Pain is one of the primary reasons patients seek medical treatment. As primary healthcare practitioners, many of our candidates will see more patients who are dealing with pain than with any other type of health problem. By developing their understanding of the anatomical, physiological (both Chinese and biomedical) and neurological sources of pain, and of the tools available to them as Chinese medicine practitioners, our candidates will be able to more precisely assess, and more skillfully treat the roots of their patients’ pain conditions.

In addition, the transition to national healthcare that will take place over the next few years will see more worker’s comp, personal injury and MD-referred cases, dealing primarily with musculoskeletal issues. Learning to diagnose, treat and chart according to standards set up for this multi-disciplinary style of healthcare will prove invaluable for DAOM candidates.

They will mostly follow a seminar format, with discreet but related topics being covered on separate weekends. Most weekends will consist of three days of lecture, and one day of Clinical Theater. In Clinic Theater, visiting professors will be able to demonstrate their diagnostic and therapeutic reasoning to the class in real time and in follow-up discussions.

ACCHS DAOM candidates have diverse backgrounds, but share a common interest in learning and practicing Chinese Medicine at a high level. The dual focus of the curriculum draws both students with a sincere desire to practice an authentically traditional, pre-modern style of Chinese Medicine, and also those who wish to learn imminently practical skills in assessment and treatment of musculoskeletal conditions, as well as strategies to work efficiently and effectively within the modern healthcare landscape (worker’s comp, insurance reimbursement, etc.).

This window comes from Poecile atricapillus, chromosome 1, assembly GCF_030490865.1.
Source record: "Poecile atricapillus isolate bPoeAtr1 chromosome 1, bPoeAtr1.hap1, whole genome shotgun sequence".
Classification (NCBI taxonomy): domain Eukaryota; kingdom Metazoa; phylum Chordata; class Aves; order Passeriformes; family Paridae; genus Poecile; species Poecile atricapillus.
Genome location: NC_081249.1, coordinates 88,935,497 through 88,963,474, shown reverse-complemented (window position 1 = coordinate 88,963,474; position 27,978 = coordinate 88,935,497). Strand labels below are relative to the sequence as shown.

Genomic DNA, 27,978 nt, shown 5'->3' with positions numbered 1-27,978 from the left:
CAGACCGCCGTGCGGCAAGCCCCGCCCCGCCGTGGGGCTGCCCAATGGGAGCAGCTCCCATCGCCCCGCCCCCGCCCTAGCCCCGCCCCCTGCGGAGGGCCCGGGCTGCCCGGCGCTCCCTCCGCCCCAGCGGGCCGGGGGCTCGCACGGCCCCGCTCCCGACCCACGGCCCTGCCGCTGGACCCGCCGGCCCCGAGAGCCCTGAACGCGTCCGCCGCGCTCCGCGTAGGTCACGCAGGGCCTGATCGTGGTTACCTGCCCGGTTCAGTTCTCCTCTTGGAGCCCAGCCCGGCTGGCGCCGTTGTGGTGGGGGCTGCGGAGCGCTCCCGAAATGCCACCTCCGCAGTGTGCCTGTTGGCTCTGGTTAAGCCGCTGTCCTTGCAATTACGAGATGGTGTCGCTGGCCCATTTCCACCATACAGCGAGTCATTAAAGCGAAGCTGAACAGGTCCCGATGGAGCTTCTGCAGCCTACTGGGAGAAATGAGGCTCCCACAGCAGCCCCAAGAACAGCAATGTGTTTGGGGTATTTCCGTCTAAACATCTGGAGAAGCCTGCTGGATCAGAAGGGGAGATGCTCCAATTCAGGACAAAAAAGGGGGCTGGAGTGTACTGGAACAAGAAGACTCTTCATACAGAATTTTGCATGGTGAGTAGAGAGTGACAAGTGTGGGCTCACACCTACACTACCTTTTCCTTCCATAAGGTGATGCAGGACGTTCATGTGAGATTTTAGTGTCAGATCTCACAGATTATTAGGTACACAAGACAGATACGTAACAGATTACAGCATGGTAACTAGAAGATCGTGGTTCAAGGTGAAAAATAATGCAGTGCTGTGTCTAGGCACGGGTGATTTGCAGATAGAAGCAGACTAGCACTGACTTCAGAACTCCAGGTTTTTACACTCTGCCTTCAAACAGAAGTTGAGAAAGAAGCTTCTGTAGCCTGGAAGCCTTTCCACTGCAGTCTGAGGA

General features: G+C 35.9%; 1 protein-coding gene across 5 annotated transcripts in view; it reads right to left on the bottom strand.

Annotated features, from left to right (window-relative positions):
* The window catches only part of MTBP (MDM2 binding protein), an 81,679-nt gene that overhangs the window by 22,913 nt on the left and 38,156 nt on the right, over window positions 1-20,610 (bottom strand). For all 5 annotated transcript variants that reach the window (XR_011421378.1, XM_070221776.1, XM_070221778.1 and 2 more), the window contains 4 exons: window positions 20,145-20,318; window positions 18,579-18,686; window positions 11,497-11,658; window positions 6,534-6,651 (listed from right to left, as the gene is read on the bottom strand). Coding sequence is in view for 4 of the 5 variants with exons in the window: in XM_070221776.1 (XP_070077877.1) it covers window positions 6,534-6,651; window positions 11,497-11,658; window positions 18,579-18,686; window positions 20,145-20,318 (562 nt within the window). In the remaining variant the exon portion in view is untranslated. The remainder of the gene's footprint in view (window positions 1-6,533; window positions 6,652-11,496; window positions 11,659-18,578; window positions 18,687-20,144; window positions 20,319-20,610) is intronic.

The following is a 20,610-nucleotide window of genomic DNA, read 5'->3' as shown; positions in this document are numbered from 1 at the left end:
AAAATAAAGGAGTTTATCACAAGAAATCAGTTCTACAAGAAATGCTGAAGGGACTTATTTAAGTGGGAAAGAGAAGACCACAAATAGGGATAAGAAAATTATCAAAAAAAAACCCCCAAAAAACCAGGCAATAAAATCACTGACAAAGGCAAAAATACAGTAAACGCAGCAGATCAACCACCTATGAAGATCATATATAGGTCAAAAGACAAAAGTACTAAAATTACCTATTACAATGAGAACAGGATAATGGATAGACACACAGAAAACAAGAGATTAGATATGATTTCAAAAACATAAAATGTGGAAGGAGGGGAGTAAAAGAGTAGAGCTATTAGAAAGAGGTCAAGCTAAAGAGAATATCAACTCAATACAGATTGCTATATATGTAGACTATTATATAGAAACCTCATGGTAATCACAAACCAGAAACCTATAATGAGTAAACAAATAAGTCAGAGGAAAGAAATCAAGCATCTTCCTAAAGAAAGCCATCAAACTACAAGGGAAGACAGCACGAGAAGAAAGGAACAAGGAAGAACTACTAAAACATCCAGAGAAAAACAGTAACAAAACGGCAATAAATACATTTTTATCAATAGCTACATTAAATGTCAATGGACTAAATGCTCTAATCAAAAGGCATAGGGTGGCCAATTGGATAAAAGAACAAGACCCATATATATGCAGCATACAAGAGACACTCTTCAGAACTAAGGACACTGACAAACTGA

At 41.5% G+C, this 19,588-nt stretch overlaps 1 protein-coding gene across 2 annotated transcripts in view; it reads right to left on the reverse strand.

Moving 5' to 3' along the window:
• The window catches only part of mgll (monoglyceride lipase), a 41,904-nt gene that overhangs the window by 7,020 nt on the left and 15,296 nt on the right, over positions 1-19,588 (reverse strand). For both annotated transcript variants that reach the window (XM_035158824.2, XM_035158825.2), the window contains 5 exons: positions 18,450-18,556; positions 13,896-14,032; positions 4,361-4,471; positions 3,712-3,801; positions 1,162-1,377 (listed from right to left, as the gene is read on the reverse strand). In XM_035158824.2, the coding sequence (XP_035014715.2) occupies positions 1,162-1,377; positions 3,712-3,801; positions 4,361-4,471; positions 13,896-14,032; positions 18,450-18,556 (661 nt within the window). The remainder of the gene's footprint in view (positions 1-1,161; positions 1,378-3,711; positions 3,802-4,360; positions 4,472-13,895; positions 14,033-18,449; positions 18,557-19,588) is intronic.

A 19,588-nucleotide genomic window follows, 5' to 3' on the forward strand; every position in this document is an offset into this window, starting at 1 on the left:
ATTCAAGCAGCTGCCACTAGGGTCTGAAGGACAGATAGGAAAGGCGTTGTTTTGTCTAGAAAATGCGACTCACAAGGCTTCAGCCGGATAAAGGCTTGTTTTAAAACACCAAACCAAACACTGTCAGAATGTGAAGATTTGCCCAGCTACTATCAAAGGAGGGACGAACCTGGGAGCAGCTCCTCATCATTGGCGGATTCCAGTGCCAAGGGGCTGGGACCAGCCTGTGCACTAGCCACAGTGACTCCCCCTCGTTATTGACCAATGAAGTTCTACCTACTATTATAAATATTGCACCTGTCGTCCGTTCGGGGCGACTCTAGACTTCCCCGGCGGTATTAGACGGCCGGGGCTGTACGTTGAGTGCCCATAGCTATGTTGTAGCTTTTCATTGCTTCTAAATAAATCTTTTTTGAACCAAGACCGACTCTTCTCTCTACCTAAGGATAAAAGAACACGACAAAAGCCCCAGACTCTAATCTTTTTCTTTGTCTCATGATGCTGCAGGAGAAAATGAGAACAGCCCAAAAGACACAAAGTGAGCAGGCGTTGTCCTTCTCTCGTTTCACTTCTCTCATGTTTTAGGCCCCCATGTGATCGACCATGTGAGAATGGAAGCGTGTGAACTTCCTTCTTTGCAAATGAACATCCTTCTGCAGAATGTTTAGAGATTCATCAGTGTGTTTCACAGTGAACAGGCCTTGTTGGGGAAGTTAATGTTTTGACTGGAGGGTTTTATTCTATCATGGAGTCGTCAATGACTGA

The proposed program would include 592.5 didactic hours and 697.5 clinical hours, and can be completed in 24 months.

Courses are held over 4-day weekends each month (typically the first weekend of each month). Clinical hours can be completed through a variety of clinical activities, including internship at ACCHS (on Tuesdays and Thursdays), externship, case study presentation and discussion, and clinical supervision.

Classes will contain 20-40 students. In those classes with significant hands-on components, the primary instructor will be assisted by qualified practitioners of their own selection.

Graduation from an accredited MSTCM program or equivalent. A more detailed explanation can be found in the Admissions section of the Program Catalog. A link to the pdf copy will be provided shortly.

Clinical hours can be completed through a variety of clinical activities, including internship at ACCHS (on Tuesdays and Thursdays), externship, case study presentation and discussion, and clinical supervision.